House of Commons - Explanatory Note
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SCHEDULE 2 - "SCHEDULE 2 OFFENCES"

876.      Schedule 2 lists a number of offences under the Bill. They all inherently serious (There cannot be a minor example of the offence). It includes some serious disciplinary offences, such as mutiny and desertion) and criminal conduct offences under the Bill corresponding to serious criminal offences, such as murder, manslaughter and various sexual offences. The obligations of COs (under clause 113) to ensure that the service police are aware of the possibility that certain offences have been committed, and the obligation of service policeman (under clause 116) to refer certain cases to the Director of Service Prosecutions, relate to the offences listed in this Schedule.

SCHEDULE 3 - CIVILIANS: MODIFICATIONS OF COURT MARTIAL SENTENCING POWERS

Part 1 - Civilian Offenders

877.     Paragraph 1 provides for a list of punishments available to the Court Martial in respect of a civilian offender and defines "a civilian offender", "a civilian" and "liability to recall". The list is reduced in comparison to the punishments able to be awarded to service personnel as provided for by clause 163. A civilian offender is liable to one or more of the punishments listed in Schedule 3 Part 1.

878.      Paragraph 2 provides that when a civilian offender commits an offence under clause 42, the punishments that he is liable to are confined to those listed in Schedule 3 Part 1, except imprisonment.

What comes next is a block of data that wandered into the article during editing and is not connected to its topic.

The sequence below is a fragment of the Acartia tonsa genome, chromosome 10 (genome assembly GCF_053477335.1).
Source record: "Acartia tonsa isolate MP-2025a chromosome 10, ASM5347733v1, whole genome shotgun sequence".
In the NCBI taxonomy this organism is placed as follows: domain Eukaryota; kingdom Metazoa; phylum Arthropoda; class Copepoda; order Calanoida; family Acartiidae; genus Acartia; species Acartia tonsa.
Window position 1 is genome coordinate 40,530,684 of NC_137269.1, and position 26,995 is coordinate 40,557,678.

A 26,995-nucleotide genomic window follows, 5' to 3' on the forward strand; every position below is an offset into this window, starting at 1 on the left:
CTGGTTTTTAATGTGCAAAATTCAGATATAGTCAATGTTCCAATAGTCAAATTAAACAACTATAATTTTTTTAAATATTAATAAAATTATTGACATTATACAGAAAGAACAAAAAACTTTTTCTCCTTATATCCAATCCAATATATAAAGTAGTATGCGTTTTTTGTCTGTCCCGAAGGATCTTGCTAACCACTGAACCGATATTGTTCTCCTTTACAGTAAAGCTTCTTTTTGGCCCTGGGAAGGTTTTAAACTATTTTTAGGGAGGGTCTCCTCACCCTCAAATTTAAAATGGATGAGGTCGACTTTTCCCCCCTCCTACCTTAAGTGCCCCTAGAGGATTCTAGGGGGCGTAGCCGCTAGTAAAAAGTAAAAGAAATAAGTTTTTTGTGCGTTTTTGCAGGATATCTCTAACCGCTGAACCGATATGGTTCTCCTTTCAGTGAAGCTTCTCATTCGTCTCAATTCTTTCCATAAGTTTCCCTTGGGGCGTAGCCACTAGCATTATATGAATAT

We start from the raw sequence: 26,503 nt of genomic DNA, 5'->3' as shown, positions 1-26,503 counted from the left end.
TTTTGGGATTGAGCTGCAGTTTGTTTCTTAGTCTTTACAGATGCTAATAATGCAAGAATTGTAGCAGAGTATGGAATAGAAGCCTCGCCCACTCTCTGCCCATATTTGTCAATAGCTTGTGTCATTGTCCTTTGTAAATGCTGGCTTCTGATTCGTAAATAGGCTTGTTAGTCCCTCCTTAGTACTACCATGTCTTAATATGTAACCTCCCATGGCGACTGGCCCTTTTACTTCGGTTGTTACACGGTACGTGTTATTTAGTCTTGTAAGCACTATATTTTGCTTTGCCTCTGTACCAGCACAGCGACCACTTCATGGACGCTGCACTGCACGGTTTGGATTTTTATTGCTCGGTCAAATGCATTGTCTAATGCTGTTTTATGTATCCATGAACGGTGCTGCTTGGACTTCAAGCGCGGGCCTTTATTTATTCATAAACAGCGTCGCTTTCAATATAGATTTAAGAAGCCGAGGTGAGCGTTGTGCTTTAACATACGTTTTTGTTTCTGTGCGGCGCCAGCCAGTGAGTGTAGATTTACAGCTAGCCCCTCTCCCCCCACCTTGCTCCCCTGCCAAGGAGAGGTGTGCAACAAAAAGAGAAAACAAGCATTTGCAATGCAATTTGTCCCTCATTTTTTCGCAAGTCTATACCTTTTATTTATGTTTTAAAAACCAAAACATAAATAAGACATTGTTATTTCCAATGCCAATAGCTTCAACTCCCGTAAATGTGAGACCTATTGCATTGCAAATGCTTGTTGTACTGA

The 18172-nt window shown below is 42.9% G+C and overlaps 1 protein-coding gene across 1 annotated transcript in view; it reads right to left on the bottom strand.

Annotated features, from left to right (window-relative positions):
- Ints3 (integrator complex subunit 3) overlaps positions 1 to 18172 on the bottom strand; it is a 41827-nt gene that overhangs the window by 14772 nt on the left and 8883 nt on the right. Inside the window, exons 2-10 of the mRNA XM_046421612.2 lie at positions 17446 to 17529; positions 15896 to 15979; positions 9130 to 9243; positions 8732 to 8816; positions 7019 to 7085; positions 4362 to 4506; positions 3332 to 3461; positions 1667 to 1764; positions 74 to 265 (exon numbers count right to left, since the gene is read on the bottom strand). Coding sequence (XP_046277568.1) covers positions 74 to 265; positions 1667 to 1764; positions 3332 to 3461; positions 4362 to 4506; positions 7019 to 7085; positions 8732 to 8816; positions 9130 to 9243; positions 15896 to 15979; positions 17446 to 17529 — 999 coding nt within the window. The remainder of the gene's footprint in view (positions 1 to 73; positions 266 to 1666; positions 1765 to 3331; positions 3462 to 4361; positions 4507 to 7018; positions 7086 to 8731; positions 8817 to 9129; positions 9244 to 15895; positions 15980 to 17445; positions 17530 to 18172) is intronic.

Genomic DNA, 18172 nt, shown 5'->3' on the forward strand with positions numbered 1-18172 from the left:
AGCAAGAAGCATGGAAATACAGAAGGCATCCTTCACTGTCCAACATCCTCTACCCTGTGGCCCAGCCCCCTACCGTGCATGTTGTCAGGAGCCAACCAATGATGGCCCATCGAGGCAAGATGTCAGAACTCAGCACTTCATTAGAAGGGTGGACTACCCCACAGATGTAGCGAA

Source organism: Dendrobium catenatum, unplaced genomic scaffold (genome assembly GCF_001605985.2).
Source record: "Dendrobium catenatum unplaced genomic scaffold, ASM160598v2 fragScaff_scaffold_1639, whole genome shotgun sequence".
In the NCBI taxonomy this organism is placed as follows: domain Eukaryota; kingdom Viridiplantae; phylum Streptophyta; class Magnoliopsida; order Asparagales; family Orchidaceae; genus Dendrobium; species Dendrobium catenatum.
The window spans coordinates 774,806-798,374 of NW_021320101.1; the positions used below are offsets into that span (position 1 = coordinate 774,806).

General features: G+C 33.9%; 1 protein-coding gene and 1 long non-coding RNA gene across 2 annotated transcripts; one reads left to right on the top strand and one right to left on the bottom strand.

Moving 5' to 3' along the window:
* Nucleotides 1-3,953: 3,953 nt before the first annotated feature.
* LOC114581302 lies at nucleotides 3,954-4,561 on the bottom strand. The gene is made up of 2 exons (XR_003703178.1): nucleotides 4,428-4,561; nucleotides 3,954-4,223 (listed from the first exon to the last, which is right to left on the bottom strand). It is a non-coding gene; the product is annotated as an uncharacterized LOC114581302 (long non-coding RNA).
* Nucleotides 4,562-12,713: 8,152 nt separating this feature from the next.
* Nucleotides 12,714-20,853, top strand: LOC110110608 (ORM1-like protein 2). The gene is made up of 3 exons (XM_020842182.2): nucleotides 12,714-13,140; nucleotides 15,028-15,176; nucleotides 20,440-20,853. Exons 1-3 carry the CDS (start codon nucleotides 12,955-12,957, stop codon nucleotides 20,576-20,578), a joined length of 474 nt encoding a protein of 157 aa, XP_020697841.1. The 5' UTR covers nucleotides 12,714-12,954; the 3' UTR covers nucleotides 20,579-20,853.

Part 2 - Ex-Servicemen etc

879.     Paragraph 3 provides for a list of punishments available to the Court Martial in respect of ex-servicemen and defines such an offender. This list provides for the same punishments as provided for by clause 163 except forfeiture of seniority and minor punishments, and places certain limitations on punishment in relation to the former rank or rate of the person being sentenced. Paragraph 4 provides that punishments for certain specified offences committed by an ex-serviceman are confined to those listed in Schedule 3, Part 2 and subject to certain further restrictions.

SCHEDULE 4 - MODIFICATIONS OF MENTAL HEALTH ACT 1983

880.     Schedule 4 modifies sections 35 to 38 and 41 of the Mental Health Act 1983 ("the 1983 Act"). It relates to the case where under section 168 of the Bill the Court Martial finds a person unfit to stand trial, or not guilty by reason of insanity. In such a case section 168 states that the Court Martial may make a hospital order, with or without a restriction order, under the 1983 Act. The modifications made by Schedule 4 ensure that the relevant provisions of the 1983 Act are triggered and work properly in this case.

881.     The provision modified relate to the circumstances in which orders under the 1983 Act can be made and the effect of those orders. The orders in question are: hospital orders and interim hospital orders (which authorise a person's admission to and detention in hospital), restriction orders (which restrict his discharge from hospital), and orders remanding a person to hospital for a report of treatment.

882.     Paragraph 1 modifies section 37 of the 1983 Act so that the cases in which a hospital order may be made under that section include the case covered by section 168 of the Bill.

883.     Paragraph 2 modifies section 41(1) of the 1983 Act so that the reference within the section to the Crown Court is to be read as a reference to the Court Martial and any reference to an offender is to be read as a reference to a defendant to whom clause 168 applies and therefore enables the Court Martial to make a restriction order in addition to a hospital order.